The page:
The Proud Rebel

On this day in 1916, Sir Roger Casement, an English Knight and Irish patriot was hanged for treason against the crown. He was executed in an English jail, despite his demand to be tried in Ireland, the land of his birth and his heart.

He gave a passionate speech in court and proudly proclaimed himself a rebel, lashing out against the government’s charges and their refusal to send him home.  He said, “Self-government is our right, a thing born in us at birth; a thing no more to be doled out to us or withheld from us by another people than the right to life itself—than the right to feel the sun or smell the flowers or to love our kind. It is only from the convict these things are withheld for crime committed and proven—and Ireland that has wronged no man, that has injured no land, that has sought no dominion, over others—Ireland is treated to-day among the nations of the world as if she were a convicted criminal.

If it be treason to fight against such an unnatural fate as this, then I am proud to be a rebel, and shall cling to my “rebellion” with the last drop of my blood. If there be no right of rebellion against a state of things that no savage tribe would endure without resistance, then I am sure that it is better for man to fight and die without right than to live in such a state of right as this. Where all your rights become only an accumulated wrong; where men must beg with bated breath for leave to subsist in their own land, to think their own thoughts, to sing their own songs, to garner the fruits of their own labours—and even while they beg, to see things inexorably withdrawn from them—then surely it is a braver, a saner and a truer thing, to be a rebel in act and deed against such circumstances as these than tamely to accept it as the natural lot of men.”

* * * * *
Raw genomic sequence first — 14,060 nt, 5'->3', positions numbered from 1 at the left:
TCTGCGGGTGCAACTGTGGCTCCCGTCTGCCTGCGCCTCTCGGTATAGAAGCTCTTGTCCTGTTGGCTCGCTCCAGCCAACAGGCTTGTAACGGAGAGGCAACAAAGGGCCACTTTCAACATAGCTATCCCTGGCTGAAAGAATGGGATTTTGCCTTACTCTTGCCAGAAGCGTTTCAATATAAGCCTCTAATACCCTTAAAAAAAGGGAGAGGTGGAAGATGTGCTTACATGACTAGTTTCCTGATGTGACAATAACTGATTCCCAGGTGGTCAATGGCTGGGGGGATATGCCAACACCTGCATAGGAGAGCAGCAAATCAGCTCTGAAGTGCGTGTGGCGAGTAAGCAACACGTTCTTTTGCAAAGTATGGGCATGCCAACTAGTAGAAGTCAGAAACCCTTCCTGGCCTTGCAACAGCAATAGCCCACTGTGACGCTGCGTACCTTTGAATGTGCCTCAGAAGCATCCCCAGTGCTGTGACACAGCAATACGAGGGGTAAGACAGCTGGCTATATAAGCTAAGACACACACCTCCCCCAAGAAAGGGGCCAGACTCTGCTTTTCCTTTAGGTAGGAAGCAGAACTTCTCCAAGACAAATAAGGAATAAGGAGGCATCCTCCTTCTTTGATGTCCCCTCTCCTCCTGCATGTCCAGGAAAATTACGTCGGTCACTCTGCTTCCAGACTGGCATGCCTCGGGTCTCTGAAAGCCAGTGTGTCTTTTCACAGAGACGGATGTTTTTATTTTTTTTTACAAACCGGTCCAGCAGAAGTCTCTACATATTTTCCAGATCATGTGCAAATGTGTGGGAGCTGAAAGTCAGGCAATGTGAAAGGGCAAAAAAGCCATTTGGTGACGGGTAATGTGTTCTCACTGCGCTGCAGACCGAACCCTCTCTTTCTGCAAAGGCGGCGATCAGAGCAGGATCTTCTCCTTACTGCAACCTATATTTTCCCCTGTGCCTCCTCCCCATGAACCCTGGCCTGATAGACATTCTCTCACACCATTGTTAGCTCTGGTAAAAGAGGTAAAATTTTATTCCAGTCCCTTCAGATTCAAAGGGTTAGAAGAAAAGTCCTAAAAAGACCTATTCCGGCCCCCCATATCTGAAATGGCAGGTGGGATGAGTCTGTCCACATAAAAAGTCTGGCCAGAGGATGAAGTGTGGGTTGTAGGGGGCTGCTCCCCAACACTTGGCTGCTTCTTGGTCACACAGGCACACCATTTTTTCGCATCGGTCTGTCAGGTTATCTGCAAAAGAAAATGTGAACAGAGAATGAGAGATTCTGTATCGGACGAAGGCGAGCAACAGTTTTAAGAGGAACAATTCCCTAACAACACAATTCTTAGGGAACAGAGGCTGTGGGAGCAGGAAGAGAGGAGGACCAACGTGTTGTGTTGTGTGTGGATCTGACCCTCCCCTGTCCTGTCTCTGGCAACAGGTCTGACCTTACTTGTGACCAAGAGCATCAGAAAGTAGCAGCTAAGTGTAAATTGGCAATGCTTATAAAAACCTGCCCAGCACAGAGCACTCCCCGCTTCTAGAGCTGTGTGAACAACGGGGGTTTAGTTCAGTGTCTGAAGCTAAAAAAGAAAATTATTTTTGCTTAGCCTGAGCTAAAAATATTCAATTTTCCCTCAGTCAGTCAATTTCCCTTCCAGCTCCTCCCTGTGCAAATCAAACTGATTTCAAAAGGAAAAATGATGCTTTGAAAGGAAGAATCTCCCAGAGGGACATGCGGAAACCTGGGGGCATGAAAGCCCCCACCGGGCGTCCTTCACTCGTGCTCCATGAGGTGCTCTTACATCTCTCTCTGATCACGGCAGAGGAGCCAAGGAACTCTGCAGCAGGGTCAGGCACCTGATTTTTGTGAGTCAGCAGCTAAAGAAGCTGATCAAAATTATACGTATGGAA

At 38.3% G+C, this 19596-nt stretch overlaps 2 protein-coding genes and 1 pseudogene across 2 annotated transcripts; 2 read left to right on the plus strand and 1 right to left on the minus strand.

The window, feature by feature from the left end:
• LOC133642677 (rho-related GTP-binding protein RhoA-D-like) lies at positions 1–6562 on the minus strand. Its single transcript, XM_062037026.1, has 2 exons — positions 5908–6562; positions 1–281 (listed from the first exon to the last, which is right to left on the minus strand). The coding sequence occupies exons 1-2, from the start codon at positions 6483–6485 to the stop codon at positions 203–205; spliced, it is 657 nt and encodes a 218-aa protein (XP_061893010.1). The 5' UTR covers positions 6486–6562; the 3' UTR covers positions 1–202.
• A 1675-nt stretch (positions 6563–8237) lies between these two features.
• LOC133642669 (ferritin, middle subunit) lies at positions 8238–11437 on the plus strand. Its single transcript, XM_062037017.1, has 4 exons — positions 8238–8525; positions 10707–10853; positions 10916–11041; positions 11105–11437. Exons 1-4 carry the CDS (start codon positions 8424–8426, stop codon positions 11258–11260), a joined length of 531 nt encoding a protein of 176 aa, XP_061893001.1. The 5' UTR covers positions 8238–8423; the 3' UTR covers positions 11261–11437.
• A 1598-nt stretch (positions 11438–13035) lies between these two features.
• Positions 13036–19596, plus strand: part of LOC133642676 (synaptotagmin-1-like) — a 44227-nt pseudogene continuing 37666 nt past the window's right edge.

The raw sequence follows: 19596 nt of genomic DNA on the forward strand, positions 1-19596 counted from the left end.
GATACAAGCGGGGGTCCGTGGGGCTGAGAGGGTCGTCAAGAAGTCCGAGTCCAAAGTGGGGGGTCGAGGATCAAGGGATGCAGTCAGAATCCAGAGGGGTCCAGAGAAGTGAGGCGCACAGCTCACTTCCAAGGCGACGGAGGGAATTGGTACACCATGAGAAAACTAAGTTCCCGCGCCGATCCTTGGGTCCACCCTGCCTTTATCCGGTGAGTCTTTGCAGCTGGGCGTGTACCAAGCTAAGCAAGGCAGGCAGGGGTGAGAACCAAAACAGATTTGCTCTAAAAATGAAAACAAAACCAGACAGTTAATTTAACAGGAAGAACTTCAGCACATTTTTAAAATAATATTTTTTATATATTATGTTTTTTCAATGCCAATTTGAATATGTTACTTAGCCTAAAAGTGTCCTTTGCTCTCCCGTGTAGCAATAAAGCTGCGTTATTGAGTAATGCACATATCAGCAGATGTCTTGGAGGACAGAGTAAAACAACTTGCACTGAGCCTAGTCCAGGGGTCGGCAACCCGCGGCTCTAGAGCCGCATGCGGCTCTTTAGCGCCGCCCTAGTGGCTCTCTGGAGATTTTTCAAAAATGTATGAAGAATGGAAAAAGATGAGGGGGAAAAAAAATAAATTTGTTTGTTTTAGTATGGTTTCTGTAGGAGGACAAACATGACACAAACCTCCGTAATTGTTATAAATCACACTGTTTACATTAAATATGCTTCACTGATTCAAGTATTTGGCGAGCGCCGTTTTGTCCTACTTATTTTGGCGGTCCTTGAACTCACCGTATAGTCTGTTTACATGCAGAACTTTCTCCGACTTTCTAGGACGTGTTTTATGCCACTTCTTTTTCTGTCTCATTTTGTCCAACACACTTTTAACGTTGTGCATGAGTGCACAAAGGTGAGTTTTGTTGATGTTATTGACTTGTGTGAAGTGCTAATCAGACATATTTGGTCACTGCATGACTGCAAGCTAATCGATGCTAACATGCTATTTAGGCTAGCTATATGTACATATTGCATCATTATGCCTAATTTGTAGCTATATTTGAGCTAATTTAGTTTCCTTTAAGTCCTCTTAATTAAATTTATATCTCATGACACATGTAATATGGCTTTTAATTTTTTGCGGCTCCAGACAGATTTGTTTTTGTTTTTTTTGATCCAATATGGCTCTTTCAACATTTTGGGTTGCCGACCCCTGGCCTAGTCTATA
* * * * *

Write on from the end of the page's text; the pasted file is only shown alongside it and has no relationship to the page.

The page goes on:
His eloquence did not sway the verdict or help change his location. Casement was stripped of his knighthood and executed for his role in the lead up to the Easter Rising in Dublin, despite his absence in the battle. The government was furious that an English knight would choose to actively undermine their interests and they made an example out of Casement after destroying his reputation and keeping him under lock and key for more than three months. The powers that be stayed so angry that they wouldn’t even send his remains back to Ireland for nearly fifty years. When they did finally send them home, they made sure that his last request to be buried at Murlough Bay in County Antrim would not be fulfilled. Because the area he wished to be buried in is still part of the UK, his request cannot possibly be granted until the North is reunited with the south and a new independent Ireland emerges. When that happens Casement’s dream of a united and free Ireland really comes true and perhaps his final wish will be honored. Until that day, he rests in Glasnevin Cemetery in Dublin.rc1

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